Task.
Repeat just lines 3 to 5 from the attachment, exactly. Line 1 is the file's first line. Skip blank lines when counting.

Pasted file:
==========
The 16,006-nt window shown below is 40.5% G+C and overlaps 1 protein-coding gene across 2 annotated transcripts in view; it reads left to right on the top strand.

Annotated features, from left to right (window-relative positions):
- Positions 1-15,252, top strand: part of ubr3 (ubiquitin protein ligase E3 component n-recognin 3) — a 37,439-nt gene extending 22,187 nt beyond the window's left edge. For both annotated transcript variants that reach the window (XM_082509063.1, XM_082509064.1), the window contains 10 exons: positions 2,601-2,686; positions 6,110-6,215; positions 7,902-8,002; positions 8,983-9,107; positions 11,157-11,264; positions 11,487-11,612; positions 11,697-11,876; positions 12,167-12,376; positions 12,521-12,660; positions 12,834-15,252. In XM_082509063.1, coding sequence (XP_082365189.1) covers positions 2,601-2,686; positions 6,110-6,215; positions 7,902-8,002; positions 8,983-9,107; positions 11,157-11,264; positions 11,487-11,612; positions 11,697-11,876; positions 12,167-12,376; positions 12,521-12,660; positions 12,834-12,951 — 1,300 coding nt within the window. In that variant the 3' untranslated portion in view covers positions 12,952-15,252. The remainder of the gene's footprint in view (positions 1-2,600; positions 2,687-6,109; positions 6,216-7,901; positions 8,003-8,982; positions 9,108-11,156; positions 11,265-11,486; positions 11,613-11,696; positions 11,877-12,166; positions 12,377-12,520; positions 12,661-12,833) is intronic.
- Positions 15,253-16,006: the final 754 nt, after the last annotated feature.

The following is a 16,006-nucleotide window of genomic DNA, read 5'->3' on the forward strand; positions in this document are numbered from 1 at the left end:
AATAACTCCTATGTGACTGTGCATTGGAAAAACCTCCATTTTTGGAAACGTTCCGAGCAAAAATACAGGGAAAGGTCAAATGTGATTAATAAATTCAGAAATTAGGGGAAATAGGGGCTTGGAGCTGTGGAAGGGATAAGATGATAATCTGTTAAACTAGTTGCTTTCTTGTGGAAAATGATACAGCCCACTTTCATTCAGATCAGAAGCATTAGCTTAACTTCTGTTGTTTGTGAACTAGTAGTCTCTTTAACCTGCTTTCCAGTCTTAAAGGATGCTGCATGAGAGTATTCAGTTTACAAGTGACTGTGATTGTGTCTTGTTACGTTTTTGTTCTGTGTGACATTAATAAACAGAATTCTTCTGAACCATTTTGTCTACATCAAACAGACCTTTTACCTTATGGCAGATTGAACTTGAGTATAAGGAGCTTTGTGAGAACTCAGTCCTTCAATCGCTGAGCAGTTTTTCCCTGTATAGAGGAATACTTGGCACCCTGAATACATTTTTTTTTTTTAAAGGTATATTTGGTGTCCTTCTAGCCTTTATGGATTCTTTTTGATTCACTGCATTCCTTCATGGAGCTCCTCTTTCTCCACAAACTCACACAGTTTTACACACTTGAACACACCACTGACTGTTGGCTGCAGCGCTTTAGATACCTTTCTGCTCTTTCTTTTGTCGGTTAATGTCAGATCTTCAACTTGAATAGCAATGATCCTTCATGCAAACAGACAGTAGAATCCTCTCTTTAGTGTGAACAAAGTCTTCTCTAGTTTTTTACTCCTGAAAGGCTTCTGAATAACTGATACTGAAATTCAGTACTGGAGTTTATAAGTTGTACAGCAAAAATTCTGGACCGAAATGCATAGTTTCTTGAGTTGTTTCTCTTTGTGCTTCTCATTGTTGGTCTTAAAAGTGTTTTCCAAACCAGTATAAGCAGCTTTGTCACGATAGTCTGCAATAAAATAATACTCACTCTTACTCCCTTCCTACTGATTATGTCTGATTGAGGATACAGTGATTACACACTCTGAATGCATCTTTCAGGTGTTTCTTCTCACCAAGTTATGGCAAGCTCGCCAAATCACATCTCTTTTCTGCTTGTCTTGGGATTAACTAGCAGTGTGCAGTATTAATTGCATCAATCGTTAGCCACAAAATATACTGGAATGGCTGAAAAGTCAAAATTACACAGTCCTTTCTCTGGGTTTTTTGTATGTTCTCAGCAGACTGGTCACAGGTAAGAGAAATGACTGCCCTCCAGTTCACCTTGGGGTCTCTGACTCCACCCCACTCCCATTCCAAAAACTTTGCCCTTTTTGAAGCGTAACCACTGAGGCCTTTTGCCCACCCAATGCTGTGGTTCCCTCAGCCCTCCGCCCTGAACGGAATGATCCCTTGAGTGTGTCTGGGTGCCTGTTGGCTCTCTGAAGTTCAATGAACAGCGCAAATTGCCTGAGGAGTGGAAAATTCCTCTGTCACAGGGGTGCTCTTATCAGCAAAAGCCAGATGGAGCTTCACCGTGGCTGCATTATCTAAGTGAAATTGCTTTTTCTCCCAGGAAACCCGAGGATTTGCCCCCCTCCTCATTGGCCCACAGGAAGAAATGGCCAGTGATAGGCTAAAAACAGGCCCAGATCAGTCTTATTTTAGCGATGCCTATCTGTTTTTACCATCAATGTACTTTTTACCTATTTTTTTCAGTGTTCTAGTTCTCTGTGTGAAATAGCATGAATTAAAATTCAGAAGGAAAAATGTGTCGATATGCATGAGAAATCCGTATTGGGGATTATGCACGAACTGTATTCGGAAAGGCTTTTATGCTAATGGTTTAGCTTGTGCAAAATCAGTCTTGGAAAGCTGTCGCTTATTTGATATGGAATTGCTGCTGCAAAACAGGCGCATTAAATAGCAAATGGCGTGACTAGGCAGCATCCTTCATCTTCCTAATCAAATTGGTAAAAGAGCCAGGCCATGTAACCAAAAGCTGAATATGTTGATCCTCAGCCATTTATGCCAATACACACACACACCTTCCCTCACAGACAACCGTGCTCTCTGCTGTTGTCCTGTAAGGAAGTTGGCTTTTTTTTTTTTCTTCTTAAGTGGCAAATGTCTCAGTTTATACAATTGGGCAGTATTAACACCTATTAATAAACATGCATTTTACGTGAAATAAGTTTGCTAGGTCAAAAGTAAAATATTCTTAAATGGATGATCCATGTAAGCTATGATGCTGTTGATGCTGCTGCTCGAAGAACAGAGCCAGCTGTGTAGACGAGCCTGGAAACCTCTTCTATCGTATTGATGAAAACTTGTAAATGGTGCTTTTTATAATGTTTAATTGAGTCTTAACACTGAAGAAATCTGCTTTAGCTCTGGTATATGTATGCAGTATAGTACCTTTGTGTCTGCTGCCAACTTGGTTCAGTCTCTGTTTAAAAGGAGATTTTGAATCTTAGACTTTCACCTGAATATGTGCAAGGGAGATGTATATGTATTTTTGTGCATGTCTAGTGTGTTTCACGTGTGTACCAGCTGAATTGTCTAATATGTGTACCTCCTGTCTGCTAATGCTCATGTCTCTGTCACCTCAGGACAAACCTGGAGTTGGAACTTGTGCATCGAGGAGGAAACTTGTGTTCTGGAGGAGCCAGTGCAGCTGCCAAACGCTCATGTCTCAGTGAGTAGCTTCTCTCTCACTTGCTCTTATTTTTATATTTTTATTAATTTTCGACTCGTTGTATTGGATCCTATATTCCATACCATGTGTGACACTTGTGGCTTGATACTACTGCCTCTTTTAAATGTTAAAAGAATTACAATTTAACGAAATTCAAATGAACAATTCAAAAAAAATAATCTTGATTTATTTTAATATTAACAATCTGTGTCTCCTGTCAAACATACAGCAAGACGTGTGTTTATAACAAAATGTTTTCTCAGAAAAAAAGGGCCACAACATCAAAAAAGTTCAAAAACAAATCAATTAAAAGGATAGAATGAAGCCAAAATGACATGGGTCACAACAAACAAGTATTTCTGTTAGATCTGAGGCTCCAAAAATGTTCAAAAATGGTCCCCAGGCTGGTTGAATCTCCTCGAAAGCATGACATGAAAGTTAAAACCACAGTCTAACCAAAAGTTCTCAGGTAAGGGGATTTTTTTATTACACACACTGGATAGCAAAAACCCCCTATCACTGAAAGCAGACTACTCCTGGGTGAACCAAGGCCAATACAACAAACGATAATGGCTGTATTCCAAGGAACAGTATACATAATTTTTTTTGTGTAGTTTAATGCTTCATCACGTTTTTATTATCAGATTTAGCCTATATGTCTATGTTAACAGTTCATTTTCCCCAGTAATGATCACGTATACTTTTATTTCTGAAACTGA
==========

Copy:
- Positions 1-15,252, top strand: part of ubr3 (ubiquitin protein ligase E3 component n-recognin 3) — a 37,439-nt gene extending 22,187 nt beyond the window's left edge. For both annotated transcript variants that reach the window (XM_082509063.1, XM_082509064.1), the window contains 10 exons: positions 2,601-2,686; positions 6,110-6,215; positions 7,902-8,002; positions 8,983-9,107; positions 11,157-11,264; positions 11,487-11,612; positions 11,697-11,876; positions 12,167-12,376; positions 12,521-12,660; positions 12,834-15,252. In XM_082509063.1, coding sequence (XP_082365189.1) covers positions 2,601-2,686; positions 6,110-6,215; positions 7,902-8,002; positions 8,983-9,107; positions 11,157-11,264; positions 11,487-11,612; positions 11,697-11,876; positions 12,167-12,376; positions 12,521-12,660; positions 12,834-12,951 — 1,300 coding nt within the window. In that variant the 3' untranslated portion in view covers positions 12,952-15,252. The remainder of the gene's footprint in view (positions 1-2,600; positions 2,687-6,109; positions 6,216-7,901; positions 8,003-8,982; positions 9,108-11,156; positions 11,265-11,486; positions 11,613-11,696; positions 11,877-12,166; positions 12,377-12,520; positions 12,661-12,833) is intronic.
- Positions 15,253-16,006: the final 754 nt, after the last annotated feature.

The following is a 16,006-nucleotide window of genomic DNA, read 5'->3' on the forward strand; positions in this document are numbered from 1 at the left end: